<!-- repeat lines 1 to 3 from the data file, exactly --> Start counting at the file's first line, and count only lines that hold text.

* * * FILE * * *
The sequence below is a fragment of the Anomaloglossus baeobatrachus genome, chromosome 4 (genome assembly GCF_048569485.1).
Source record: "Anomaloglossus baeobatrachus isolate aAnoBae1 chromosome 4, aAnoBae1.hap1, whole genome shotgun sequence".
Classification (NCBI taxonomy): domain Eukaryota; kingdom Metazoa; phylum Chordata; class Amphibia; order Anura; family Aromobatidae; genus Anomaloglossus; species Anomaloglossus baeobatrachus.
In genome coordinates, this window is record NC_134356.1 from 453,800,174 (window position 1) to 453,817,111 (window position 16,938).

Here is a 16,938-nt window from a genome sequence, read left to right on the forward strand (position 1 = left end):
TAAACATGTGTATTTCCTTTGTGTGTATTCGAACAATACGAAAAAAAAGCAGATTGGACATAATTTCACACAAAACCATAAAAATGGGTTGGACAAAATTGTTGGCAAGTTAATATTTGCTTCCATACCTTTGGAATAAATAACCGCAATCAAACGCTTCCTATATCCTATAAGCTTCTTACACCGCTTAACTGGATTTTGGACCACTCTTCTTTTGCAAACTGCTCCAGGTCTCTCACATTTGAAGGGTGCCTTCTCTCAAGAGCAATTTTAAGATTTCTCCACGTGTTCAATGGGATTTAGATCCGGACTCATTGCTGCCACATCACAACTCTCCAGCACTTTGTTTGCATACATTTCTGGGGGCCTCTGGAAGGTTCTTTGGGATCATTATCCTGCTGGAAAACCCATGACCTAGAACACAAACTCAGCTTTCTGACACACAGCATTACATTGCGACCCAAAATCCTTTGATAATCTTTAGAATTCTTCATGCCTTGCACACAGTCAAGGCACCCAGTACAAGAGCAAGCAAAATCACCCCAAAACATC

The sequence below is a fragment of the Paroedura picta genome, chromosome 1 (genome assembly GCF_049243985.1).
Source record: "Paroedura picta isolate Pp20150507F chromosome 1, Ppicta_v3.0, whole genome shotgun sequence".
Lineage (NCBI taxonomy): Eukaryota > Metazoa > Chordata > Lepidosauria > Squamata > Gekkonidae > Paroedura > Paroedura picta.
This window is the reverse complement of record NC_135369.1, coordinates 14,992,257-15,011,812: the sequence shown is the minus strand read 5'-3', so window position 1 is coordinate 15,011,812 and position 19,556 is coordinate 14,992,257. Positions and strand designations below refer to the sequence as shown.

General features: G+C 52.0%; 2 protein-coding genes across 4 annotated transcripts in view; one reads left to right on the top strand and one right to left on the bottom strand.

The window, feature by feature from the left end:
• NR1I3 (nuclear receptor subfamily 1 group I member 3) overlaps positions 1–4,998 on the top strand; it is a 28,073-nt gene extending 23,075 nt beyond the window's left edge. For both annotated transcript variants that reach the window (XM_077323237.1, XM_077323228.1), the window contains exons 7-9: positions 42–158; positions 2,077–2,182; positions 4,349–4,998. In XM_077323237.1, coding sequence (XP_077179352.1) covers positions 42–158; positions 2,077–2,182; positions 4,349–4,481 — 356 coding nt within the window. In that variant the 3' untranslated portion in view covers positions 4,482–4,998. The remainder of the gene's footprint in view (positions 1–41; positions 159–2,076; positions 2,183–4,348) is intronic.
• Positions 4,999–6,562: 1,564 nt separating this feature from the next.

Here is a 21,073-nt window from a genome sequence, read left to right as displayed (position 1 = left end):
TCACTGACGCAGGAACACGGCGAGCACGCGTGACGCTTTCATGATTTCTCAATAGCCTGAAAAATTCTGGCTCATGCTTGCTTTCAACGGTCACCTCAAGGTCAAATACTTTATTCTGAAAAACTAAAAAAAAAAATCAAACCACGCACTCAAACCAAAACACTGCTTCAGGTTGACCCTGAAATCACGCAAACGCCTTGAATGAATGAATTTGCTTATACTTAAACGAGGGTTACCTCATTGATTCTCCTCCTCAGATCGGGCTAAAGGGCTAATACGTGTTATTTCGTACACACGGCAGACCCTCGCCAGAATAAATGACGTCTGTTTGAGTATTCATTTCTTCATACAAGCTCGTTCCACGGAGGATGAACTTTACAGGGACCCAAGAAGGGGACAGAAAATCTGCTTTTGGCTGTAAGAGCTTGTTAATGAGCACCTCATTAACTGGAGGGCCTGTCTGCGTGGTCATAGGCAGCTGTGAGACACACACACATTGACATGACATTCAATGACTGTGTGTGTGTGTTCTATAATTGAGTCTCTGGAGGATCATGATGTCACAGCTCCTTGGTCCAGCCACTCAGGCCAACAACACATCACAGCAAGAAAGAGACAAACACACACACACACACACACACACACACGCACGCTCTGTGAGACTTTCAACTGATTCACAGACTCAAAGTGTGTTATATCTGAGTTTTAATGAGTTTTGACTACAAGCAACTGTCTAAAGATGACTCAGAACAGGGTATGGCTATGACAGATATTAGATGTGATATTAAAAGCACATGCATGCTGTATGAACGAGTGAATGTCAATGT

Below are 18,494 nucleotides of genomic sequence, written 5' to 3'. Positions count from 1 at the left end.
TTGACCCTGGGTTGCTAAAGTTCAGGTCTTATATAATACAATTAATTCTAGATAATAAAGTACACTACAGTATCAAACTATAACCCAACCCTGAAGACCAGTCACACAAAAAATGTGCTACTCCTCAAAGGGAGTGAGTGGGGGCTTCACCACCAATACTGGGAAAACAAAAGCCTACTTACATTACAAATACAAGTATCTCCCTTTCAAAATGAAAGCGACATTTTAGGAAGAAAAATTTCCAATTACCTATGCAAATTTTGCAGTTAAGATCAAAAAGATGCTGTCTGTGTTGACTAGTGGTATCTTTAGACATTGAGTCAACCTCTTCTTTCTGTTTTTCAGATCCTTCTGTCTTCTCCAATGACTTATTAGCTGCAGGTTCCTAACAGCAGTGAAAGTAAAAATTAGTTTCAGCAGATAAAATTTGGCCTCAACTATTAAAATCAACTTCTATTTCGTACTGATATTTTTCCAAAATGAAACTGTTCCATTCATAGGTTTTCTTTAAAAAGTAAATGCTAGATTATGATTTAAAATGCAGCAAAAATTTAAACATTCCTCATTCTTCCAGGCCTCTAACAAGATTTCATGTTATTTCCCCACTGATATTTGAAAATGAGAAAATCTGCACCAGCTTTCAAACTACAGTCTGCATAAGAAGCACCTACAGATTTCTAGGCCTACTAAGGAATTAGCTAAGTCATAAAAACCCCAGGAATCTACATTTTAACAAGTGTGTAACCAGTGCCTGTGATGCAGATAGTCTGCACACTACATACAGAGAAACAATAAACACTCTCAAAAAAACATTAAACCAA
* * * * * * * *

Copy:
The sequence below is a fragment of the Anomaloglossus baeobatrachus genome, chromosome 4 (genome assembly GCF_048569485.1).
Source record: "Anomaloglossus baeobatrachus isolate aAnoBae1 chromosome 4, aAnoBae1.hap1, whole genome shotgun sequence".
Classification (NCBI taxonomy): domain Eukaryota; kingdom Metazoa; phylum Chordata; class Amphibia; order Anura; family Aromobatidae; genus Anomaloglossus; species Anomaloglossus baeobatrachus.